She asked the accused who the pouch was for, and said the accused replied that she did not know as her mother had packed her bag. At the ANB office at the airport, the pouch was cut open in the presence of other officers. A package wrapped in black tape was discovered inside the pouch. Inside the package was clear plastic containing a substance, which she suspected to be drugs. The accused began to cry and repeated that she did not know about the package as her mum had packed her luggage. She was arrested.
 Agent Belle then asked for permission to perform a controlled delivery of the drug. This was granted by her superiors. Meanwhile, the pouch and its contents were handed over to
Agent Egbert Payet.
 Agents Nichol Fanchette and Yvon Legaie then came to the airport to help Agent Belle organise the controlled delivery of the drug. The accused fully cooperated with this operation. She was granted stay in Seychelles by the Immigration Department. She then received a call on her blue Samsung phone from an international caller on telephone number +277 3419085. The phone was put on loud speaker and a male voice speaking in English asked her if her luggage was okay and whether it had been searched, to which she replied in the negative. A female voice then continued the phone conversation but not in the English language. The accused told them that the female voice was that of her mother and the male voice that of her mother’s boyfriend.
 Agent Belle then accompanied the accused together with Agents Legaie and Roseline and the accused to Chateau Bleu, Anse aux Pins, which was the booked accommodation for the accused. Whilst there, another call came through on the same Samsung phone from an international caller, namely from phone number + 083 4560693, recorded on the screen as “Tony New”. The phone was again put on loud speaker and the male caller asked if the accused was okay, to which she replied in the affirmative. The male caller then told her he would call again in an hour. The accused told the agents that the caller was “Tony the big boss.”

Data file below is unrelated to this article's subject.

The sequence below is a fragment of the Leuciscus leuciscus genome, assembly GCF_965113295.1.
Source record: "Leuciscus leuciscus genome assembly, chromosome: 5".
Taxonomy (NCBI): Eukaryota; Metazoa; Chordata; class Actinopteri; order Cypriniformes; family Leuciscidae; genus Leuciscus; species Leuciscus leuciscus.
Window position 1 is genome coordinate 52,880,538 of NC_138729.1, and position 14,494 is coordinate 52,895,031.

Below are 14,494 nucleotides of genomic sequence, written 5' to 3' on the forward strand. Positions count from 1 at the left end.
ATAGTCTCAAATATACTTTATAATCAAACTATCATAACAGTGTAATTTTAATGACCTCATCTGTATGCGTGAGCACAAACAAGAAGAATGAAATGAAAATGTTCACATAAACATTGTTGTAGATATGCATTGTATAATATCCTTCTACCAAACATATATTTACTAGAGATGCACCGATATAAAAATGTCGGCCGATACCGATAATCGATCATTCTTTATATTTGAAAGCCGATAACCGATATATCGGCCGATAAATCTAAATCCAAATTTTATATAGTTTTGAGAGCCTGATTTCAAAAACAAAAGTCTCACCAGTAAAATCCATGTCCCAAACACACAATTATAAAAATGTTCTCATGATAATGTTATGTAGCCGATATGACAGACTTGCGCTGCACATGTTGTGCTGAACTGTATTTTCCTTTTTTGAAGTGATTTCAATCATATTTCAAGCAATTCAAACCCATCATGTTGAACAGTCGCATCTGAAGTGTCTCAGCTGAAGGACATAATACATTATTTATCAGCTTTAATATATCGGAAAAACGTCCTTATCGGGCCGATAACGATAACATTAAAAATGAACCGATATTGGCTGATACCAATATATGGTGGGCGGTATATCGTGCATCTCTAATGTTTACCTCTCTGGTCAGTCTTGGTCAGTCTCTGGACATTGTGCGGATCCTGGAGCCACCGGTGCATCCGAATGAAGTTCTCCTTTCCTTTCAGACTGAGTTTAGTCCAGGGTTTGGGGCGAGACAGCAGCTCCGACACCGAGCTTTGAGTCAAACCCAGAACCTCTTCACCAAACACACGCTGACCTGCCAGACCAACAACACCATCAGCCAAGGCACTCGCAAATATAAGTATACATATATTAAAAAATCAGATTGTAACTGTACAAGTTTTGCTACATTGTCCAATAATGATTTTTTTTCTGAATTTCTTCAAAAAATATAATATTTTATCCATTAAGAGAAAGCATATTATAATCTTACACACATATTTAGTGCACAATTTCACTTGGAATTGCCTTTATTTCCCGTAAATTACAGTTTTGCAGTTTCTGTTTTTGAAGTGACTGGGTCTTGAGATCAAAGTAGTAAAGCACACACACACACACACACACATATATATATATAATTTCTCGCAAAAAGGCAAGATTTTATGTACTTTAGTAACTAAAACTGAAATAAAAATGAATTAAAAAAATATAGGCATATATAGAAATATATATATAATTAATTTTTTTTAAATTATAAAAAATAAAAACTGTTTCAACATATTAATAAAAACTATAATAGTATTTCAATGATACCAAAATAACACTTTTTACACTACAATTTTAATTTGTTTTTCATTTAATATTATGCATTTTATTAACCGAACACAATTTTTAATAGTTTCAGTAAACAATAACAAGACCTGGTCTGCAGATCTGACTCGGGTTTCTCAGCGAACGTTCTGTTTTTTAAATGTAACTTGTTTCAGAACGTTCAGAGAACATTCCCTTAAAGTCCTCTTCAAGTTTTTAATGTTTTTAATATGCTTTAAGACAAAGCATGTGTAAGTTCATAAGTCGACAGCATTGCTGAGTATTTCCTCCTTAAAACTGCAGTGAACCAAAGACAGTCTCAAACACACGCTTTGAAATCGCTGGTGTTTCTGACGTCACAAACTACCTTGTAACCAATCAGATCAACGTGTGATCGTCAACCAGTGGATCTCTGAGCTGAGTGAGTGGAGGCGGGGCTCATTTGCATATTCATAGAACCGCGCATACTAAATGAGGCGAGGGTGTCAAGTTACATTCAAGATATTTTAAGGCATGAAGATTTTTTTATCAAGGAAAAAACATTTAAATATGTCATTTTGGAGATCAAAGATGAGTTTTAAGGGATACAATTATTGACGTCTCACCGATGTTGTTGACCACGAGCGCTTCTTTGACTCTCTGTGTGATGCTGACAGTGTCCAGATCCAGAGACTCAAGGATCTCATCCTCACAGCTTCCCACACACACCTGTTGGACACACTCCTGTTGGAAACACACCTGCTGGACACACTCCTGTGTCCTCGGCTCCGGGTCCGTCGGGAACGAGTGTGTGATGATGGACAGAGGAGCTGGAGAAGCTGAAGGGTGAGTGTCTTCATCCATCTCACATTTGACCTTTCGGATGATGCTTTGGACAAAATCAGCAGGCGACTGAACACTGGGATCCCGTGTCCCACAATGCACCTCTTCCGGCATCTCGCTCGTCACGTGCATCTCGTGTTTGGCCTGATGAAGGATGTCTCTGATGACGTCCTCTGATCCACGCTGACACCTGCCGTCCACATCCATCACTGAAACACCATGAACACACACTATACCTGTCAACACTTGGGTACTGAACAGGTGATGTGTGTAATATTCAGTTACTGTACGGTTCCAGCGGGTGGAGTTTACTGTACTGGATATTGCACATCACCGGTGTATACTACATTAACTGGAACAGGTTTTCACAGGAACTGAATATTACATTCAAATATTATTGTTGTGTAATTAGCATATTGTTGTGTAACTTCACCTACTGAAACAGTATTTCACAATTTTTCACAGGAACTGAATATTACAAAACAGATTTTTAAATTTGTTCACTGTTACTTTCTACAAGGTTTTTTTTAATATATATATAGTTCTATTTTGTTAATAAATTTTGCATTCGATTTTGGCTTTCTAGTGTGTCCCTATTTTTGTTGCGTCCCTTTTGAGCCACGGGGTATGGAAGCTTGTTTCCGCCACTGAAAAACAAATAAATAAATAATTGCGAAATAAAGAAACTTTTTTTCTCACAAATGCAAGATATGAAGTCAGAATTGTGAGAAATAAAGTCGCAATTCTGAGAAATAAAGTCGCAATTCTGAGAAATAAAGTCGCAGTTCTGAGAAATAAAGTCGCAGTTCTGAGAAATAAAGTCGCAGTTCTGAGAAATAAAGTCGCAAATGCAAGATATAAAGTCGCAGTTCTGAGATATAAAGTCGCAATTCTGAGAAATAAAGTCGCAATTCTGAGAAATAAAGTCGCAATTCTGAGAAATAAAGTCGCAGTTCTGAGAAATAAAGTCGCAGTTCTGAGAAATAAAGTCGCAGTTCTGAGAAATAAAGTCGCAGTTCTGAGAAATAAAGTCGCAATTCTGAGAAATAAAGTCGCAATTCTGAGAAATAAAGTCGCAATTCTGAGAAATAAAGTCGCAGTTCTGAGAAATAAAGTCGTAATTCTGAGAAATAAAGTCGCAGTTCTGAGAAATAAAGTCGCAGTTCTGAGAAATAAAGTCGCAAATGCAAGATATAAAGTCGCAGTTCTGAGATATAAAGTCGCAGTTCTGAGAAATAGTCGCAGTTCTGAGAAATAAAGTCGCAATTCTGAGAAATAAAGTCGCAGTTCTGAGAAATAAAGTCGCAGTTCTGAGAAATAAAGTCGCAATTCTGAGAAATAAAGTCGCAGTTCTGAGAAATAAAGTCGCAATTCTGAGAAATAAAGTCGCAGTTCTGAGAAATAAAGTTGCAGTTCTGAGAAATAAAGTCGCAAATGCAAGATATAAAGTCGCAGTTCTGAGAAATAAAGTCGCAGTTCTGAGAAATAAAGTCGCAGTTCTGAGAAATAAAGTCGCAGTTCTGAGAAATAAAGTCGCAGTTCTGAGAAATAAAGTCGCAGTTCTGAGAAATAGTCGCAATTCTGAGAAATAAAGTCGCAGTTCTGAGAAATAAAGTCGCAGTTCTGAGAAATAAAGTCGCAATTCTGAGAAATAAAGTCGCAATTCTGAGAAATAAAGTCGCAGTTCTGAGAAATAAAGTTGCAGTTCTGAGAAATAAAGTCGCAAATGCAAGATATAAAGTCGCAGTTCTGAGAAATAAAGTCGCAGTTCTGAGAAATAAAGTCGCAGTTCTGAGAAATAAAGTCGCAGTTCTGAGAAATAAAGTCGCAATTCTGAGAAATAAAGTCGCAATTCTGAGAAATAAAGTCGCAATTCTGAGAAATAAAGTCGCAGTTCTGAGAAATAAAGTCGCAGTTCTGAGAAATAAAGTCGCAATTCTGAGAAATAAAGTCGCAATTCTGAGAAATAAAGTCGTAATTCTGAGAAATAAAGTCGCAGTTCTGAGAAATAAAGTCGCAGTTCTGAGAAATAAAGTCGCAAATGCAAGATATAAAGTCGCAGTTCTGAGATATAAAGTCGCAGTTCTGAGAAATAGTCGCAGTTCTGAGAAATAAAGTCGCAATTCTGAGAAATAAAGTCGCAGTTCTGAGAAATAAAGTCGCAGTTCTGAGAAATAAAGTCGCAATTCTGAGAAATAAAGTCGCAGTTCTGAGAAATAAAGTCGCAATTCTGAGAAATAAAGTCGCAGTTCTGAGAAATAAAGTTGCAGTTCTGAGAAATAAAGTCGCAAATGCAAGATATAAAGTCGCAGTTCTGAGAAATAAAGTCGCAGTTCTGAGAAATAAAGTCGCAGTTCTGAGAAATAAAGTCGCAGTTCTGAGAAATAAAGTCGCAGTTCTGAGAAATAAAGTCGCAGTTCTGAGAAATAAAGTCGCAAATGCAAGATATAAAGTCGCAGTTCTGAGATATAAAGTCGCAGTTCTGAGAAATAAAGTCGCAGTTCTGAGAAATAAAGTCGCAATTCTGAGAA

Testimony of Yvon Legaie
 Mr. Legaie is the Second Officer in charge of Border Control and had worked in the Narcotics Bureau for 12 years in total. On the day of the incident with the accused, he was working at the Port when he received a call from Agent Belle informing him of what happened at the airport. He immediately went to the airport to assist her. He corroborated what Agent Belle had testified to with regard to the accused stating that she was not aware that the drug was in her luggage and that the luggage had been packed by her mother.
 He spoke to Agent Fanchette who later informed him that permission had been granted by the Commissioner of Police to effect a controlled delivery of the drug. He also corroborated Agent Belle’s testimony on the events at Chateau Bleu. In addition, he stated that a further telephone call was made to the accused by “Tony”, who told her in the English language that a man would call round at 0800 the next morning to collect the drugs. At around 0600 the following morning, the accused’s mother telephone called her to request that she place the drugs in her backpack to hand over to the man who would be calling over.
 Several calls from “Tony” followed and also from the accused’s mother. The last call received from Tony was at 9.52 am, and she was instructed by him to take a bus to Victoria bus terminal. On arriving there, the accused telephoned Tony to tell him that she was at the location. Tony then instructed her to go to Independence House. She walked on foot to Independence House, followed by Agents Belle and Padayachy, who then instructed her to call Tony and her mother and tell them where she was.
 After telephoning Tony, the accused told Agent Belle that he had said that a Nigerian man was on his way to collect the drugs. After a long wait with no collection of the drug in sight, the operation was called off.
 Agent Legaie stated that all the calls by the accused were made from and received on the blue Samsung phone which contained the Airtel SIM card.
Testimony of Tracy Lagrenade